One of the most interesting considerations about data and surveillance was the regulation or lack thereof with m-pesa, Kenya’s mobile money application that is widely used across the country. Thanks to provocations by Sheena Magenya, we began to think about what are the risks of tying one’s mobile money to one’s mobile number? What does it mean for the state to have your mobile number registered? What are the “conflicts of interest” and implications of data sharing practices? We noted that Safaricom, one of the biggest cell phone providers in the country, functions as both one’s cell phone service provider as well as a loan company that sends consumers targeted SMS.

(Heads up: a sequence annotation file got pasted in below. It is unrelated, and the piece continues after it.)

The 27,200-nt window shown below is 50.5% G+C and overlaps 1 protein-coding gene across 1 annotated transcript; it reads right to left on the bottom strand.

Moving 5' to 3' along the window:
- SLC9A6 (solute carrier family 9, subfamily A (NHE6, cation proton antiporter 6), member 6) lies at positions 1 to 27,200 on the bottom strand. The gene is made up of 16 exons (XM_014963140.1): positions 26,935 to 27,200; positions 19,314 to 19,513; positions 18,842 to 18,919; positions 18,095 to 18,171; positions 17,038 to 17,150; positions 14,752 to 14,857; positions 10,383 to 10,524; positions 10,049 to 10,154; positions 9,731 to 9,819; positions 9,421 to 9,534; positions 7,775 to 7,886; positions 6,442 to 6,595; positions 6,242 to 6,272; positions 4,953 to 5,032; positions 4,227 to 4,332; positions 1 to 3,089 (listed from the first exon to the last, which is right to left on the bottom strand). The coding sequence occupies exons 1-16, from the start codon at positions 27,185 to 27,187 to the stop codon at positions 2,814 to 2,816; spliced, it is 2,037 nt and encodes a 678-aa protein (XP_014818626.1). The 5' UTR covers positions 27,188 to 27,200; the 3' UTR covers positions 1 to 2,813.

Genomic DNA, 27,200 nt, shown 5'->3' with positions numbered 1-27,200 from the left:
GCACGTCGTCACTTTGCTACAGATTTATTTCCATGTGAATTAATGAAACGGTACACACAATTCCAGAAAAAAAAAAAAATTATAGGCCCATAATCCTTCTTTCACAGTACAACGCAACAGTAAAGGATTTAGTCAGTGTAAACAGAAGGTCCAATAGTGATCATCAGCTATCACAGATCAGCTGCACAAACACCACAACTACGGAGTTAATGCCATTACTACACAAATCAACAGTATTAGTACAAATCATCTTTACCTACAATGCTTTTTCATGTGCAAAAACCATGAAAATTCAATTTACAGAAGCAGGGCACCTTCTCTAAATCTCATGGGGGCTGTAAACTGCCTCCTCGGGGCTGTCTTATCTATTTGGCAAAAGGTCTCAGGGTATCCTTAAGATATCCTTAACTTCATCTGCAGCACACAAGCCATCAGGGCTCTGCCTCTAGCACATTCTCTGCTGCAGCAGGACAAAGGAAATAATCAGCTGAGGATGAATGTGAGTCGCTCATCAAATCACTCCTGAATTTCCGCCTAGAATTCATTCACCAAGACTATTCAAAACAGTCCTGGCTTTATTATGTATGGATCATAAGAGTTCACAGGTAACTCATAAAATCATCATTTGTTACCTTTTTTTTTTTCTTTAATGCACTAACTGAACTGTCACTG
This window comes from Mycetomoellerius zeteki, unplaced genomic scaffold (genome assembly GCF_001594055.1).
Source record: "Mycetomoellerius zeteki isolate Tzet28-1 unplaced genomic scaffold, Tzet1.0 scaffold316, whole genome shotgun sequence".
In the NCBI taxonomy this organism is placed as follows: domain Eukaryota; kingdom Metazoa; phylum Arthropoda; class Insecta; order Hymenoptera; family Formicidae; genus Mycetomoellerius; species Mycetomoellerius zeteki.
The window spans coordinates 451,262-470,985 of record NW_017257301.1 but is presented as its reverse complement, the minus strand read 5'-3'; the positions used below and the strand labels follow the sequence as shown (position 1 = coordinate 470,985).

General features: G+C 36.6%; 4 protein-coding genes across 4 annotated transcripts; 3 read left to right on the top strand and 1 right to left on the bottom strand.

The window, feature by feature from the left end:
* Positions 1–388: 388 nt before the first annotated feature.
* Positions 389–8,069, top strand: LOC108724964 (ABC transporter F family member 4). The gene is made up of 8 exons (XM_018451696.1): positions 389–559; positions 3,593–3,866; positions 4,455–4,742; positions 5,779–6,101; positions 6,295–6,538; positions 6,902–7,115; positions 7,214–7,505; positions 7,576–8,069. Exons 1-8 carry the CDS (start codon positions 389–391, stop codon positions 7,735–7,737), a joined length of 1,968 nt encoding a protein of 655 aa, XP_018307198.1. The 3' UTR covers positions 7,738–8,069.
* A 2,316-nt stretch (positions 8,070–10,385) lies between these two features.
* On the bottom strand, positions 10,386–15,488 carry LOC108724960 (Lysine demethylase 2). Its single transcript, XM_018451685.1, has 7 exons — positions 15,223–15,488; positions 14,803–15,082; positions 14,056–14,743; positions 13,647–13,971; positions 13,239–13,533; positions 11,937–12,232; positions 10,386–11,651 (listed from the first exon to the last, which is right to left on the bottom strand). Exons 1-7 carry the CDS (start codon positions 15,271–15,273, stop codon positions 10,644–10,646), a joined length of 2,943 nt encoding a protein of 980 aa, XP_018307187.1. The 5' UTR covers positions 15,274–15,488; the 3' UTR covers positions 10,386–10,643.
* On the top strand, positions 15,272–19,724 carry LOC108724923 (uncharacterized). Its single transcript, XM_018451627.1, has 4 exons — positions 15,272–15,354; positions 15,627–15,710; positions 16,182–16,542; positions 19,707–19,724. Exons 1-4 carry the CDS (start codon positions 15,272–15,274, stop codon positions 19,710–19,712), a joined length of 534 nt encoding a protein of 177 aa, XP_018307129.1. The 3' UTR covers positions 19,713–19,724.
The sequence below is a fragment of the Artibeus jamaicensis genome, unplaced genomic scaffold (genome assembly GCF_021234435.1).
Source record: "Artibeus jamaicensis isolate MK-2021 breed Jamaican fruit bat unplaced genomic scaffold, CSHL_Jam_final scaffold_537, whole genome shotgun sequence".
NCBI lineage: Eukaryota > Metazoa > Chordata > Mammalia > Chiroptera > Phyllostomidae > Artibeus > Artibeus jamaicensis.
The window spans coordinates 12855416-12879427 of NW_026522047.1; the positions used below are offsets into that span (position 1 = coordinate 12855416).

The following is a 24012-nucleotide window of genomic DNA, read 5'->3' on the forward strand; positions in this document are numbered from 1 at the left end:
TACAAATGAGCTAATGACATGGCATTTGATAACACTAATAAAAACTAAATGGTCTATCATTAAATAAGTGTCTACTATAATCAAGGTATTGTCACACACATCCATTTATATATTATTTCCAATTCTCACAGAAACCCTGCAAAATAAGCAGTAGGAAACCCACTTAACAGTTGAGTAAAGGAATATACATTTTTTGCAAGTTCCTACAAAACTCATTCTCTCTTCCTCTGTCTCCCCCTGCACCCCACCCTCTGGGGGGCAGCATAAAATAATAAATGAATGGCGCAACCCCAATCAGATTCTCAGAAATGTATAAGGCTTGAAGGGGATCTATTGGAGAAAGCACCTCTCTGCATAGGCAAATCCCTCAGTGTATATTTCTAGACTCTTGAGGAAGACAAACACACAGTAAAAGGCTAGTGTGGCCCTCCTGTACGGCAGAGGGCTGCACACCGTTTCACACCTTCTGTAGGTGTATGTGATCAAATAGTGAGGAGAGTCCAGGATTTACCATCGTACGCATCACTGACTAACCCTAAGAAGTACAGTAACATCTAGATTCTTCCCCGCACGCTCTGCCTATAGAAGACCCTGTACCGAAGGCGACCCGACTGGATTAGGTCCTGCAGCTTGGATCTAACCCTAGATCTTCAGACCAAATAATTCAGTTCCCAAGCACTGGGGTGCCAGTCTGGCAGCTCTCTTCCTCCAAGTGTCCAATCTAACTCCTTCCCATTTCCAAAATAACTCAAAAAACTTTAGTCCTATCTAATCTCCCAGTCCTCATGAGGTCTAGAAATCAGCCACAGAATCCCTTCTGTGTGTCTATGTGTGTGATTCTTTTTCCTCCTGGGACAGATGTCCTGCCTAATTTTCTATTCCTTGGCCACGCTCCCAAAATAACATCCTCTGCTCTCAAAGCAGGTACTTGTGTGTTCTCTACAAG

Another important and recurring conversation that took place over the four days concerned sexual rights and online privacy. In small and large groups, we reflected and built upon APC’s Principles of a Feminist Internet (established in 2014). Out of these 17 principles where are clustered into five areas, the principle of pornography under expression became relevant to shaping and think about how to, as APC notes, reject “simple causal linkages made between consumption of pornographic content and violence against women.” In this way, we were often challenged as a group to think about how to create spaces that were safe. Who do we know that has technical skills to build safe spaces? What are the resistance strategies for organizing safely, especially with the risk of state surveillance and intervention? These questions simultaneously happened while acknowledging how content labeled as “harmful content” or “pornographic” is weaponzied against marginalized bodies and sex positivity, those often being Black, fat, trans, or disabled bodies.